Moose 118-4

The Answers:  A, B and C

  1. Brunei
  2. Iceland
  3. Japan

Tipping can be complicated around the world and no two places are the same. When your assignees and travelers have access to Living Abroad, they do not have to guess. We cover country-specific tipping practices, and so much more.

Brunei: Tipping is not customary in Brunei. However, restaurants and hotels will usually add a 10 percent service charge to the bill.

Iceland: Tipping is not customary in Iceland. At restaurants and hotels, a service charge, and Value-Added Tax (VAT) of 24 percent are included in the bill. For exemplary service, an additional tip is appreciated.

Japan: Tipping is not customary in Japan. It is presumed that a customer is paying for exceptional service, and additional incentive is therefore not necessary. Attempting to tip in some situations may result in confusion, or even offense. Sometimes a service charge of 10 to 20 percent is added in restaurants, hotels, and ryokan. If you do wish to give a gratuity in these places, perhaps for extra service that you have requested, always place the money in an envelope. Some establishments provide envelopes for this purpose. It may be appropriate to present this gratuity in advance, rather than upon completion.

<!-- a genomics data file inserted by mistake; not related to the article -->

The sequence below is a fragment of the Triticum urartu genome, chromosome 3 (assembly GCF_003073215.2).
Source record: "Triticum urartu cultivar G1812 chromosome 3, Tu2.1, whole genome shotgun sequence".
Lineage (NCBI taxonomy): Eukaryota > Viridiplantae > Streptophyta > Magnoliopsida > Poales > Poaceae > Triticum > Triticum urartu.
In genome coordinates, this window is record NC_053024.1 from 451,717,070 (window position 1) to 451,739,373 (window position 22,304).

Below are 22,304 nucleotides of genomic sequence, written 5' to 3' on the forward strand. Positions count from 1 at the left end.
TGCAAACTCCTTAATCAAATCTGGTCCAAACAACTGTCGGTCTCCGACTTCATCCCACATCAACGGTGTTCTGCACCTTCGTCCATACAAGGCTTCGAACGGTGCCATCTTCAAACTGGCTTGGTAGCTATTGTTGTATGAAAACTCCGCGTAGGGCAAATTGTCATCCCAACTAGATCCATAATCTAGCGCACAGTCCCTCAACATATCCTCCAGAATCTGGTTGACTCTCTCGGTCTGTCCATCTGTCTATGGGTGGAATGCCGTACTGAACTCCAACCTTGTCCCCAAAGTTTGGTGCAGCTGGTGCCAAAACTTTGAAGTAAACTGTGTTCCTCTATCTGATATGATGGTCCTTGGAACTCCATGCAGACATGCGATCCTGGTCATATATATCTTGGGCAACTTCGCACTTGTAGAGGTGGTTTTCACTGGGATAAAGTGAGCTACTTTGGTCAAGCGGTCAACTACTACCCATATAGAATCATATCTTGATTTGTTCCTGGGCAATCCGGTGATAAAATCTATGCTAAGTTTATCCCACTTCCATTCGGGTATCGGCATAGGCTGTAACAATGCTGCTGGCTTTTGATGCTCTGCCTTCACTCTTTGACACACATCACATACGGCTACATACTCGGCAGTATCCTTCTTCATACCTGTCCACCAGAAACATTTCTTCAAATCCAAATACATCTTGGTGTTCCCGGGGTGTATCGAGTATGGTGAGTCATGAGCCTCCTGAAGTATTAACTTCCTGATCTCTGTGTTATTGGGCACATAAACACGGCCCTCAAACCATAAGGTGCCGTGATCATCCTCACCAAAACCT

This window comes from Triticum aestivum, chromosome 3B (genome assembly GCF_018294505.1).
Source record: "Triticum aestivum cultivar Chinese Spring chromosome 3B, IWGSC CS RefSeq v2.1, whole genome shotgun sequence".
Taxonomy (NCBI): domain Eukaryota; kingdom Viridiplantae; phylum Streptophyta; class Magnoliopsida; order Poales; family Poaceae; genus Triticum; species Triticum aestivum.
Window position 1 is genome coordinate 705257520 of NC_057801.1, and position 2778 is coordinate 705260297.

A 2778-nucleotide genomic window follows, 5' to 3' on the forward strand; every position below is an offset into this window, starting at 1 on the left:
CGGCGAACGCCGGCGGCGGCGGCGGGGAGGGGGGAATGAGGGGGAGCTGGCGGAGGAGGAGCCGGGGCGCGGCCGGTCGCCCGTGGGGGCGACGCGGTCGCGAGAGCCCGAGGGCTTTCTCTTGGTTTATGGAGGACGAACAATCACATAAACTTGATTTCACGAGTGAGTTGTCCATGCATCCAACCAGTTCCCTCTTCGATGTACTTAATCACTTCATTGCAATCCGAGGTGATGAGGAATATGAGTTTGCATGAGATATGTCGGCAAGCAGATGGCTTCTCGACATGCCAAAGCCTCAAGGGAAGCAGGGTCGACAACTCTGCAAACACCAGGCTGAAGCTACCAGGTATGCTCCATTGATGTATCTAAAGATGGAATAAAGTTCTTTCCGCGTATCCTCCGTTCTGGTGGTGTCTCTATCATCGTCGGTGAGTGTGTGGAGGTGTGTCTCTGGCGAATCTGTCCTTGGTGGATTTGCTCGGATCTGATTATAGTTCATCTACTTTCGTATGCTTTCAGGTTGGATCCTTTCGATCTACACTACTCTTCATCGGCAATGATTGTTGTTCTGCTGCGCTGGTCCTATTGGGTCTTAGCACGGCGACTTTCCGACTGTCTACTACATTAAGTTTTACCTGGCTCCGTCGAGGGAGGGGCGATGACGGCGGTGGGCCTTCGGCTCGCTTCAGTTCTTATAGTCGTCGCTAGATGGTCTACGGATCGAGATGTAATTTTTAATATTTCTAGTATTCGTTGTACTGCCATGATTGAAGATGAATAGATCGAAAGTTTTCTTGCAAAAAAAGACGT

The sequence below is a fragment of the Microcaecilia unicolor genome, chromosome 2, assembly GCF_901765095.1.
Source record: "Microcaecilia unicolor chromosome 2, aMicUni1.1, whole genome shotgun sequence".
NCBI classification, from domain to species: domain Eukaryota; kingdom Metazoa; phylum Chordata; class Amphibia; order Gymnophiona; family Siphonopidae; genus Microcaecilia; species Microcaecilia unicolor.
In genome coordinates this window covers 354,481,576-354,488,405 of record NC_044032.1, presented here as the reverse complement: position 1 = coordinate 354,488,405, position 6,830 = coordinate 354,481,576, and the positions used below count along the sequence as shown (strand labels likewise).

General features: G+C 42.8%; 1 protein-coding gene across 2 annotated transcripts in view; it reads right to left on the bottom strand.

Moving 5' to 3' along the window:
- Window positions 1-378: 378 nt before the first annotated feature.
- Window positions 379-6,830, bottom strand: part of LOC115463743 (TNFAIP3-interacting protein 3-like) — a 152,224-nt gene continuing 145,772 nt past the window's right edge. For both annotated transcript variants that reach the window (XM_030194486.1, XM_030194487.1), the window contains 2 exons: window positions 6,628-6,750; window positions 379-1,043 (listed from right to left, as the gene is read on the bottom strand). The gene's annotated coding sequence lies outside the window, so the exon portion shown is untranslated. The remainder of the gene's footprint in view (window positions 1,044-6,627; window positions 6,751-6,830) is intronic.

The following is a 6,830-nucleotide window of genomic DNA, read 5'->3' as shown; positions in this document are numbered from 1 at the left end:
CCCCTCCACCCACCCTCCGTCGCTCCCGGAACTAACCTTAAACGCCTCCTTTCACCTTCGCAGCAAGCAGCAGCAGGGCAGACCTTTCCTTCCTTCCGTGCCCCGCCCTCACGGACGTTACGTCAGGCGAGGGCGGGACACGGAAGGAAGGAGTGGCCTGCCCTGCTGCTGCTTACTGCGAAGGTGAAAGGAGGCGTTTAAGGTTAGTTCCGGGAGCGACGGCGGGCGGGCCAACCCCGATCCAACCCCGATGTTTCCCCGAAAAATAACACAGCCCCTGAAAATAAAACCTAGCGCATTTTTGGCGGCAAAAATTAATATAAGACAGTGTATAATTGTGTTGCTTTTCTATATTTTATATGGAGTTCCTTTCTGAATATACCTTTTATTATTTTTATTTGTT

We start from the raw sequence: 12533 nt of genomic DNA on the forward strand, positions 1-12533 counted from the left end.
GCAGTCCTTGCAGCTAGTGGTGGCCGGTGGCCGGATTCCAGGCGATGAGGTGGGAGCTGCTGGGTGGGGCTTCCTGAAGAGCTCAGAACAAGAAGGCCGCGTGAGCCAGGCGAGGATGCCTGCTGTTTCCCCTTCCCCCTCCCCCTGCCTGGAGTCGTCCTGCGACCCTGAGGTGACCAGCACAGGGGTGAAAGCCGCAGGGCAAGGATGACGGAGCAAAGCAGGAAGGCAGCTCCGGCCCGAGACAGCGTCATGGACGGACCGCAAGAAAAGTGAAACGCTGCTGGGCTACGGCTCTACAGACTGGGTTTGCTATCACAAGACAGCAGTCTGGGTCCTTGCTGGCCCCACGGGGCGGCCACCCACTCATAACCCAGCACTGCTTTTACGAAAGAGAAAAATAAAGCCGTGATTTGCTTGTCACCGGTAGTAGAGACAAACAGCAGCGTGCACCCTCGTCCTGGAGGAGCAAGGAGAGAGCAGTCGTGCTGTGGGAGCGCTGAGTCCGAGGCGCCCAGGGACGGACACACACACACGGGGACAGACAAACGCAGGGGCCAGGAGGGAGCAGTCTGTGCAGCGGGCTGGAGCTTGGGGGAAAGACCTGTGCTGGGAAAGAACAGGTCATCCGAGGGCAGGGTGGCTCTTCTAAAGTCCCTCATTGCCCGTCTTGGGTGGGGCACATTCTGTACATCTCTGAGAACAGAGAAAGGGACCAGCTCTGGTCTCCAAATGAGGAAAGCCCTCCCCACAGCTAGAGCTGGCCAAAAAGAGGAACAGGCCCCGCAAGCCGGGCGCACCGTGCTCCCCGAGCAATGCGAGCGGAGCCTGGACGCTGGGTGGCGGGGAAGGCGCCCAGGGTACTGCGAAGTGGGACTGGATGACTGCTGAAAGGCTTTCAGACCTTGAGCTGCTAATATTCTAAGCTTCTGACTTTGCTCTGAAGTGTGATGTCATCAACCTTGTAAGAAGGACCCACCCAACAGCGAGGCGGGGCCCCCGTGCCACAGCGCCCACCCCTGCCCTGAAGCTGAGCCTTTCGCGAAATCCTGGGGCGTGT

Malawi: A 10% tip for service is acceptable in most restaurants, although most local or low-end restaurants do not expect a gratuity. However, more is expected by the staff in establishments suitable for business lunches or dinner parties. In that case, a service charge may be added to the bill, but if not, consider tipping between 15 and 20 percent. Taxi drivers expect a tip, if only a minimal one. In the very least, give your cab driver K5 for his service, but offer more if he was especially courteous or quick to collect you. Tips or gratuities are appreciated everywhere in Malawi, even in some places where you might not consider it. The best rule is to give credit where credit is due. If a friendly person on the street is particularly helpful with directions, or has been especially courteous, acknowledge your appreciation by giving him or her a small tip. Usually, US$1 will suffice.

From Living Abroad’s Destination Reports - Social Customs/Tipping

Written by Michael Cadden, SGMS-T, VP International Operations

Business Traveler London

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